If you also want to see how it looks like, just check the video below:

There were several MongoDB users in the audience and I got only very positive feedback, they were very surprised how easy it’s to deploy a MySQL InnoDB Cluster these days !

Getting to know MySQL InnoDB cluster, the new kid in the block

InnoDB Cluster was released as GA a few weeks ago. I remember the initial announcement of the product at OOW 2016, promising a seamless solution for replication and high availability with great ease of use. I was a bit disappointed to see that, at GA release time, the InnoDB Cluster is a patchwork of three separate products (Group Replication, MySQL Router, MySQL Shell) which the users have to collect and install separately.

Given this situation, I was very pleased when Matthew Lord published Docker-InnoDB-Cluster, an image for Docker that contains everything you need to get the system up and running. The …

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Better Than Linear Scaling

In this blog, we’ll look at how to achieve better-than-linear scaling.

Scalability is the capability of a system, network or process to handle a growing amount of work, or its potential to be enlarged to accommodate that growth. For example, we consider a system scalable if it is capable of increasing its total output under an increased load when resources (typically hardware) are added: https://en.wikipedia.org/wiki/Scalability.

It is often accepted as a fact that systems (in particular databases) can’t scale better than linearly. By this I mean when you double resources, the expected performance doubles, at best (and often is less than doubled).  

We can attribute this assumption to Amdahl’s law (https://en.wikipedia.org/wiki/Amdahl%27s_law), and later …

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MySQL Group Replication: native support in ProxySQL

ProxySQL is the leader in proxy and load balancing solution for MySQL. It has great features like query caching, multiplexing, mirroring, read/write splitting, routing, etc… The latest enhancement in ProxySQL is the native support of MySQL Group Replication. No more need to use an external script within the scheduler like I explained in this previous post.

This implementation supports Groups in Single-Primary and in Multi-Primary mode. It is even possible to setup a Multi-Primary Group but dedicate writes on only one member.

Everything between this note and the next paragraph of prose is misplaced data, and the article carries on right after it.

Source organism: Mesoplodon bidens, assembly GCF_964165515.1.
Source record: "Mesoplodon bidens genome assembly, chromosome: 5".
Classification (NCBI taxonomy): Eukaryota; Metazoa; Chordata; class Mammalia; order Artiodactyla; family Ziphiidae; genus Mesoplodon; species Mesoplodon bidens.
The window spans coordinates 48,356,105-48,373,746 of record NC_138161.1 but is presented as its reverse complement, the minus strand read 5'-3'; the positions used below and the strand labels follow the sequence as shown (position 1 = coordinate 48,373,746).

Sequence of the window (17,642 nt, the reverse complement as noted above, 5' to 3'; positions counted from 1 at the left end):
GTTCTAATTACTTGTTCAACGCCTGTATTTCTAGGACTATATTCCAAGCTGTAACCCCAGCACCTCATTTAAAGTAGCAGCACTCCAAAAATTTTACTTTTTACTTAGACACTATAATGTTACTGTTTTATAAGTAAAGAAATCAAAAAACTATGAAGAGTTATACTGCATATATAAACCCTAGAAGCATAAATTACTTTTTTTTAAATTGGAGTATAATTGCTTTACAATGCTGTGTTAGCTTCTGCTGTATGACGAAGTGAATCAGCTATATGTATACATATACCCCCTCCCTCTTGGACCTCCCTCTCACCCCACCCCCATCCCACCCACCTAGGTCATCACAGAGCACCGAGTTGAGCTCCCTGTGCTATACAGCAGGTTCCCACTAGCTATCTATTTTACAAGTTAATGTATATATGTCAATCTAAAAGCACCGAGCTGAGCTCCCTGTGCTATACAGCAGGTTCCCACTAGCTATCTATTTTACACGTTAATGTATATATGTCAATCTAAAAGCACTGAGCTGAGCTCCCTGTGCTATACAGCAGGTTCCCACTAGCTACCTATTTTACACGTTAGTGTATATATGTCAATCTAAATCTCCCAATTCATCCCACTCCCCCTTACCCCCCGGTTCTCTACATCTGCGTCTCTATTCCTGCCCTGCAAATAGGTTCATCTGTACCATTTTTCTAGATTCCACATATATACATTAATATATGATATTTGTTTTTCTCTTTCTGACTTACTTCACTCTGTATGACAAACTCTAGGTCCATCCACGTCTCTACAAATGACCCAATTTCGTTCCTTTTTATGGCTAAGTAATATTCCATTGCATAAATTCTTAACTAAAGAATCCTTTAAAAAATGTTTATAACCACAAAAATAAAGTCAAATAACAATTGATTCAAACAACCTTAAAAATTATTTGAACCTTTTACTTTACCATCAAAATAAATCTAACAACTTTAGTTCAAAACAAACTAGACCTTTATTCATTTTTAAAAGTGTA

René, the main developer of ProxySQL, went even further. For example in a 7 nodes clusters (Group …

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MySQL Group Replication: who is the primary master ??

As you know, MySQL Group Replication runs by default in single primary mode.

mysql2 mysql> show global variables like 'group_replication_single_primary_mode';
+---------------------------------------+-------+
| Variable_name                         | Value |
+---------------------------------------+-------+
| group_replication_single_primary_mode | ON    |
+---------------------------------------+-------+

But how can we easily find which member of the group is the Primary-Master ?

Of course you could check which one is not in read_only:

mysql2 mysql> select @@read_only;
+-------------+
| @@read_only |
+-------------+
|           1 |
+-------------+

But then you need to perform this on all the nodes one by one until you find the right one.

The primary …

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Jeudis du Libre – Mons

Yesterday I was invited to speak at the “Jeudis du Libre” in Mons.

The location was very special as it was in one auditorium of Polytech, the oldest university in the city of Mons.

I presented in French two very hot topics in the MySQL ecosystem:

  • MySQL InnoDB Cluster
  • MySQL as Document Store with JSON datatype & X plugin

Those are very new technologies illustrating MySQL’s innovation. And of course there is much more to come with MySQL 8 !

Here are the slides if you are interested:

Jeudis du Libre – MySQL InnoDB Cluster from Frederic Descamps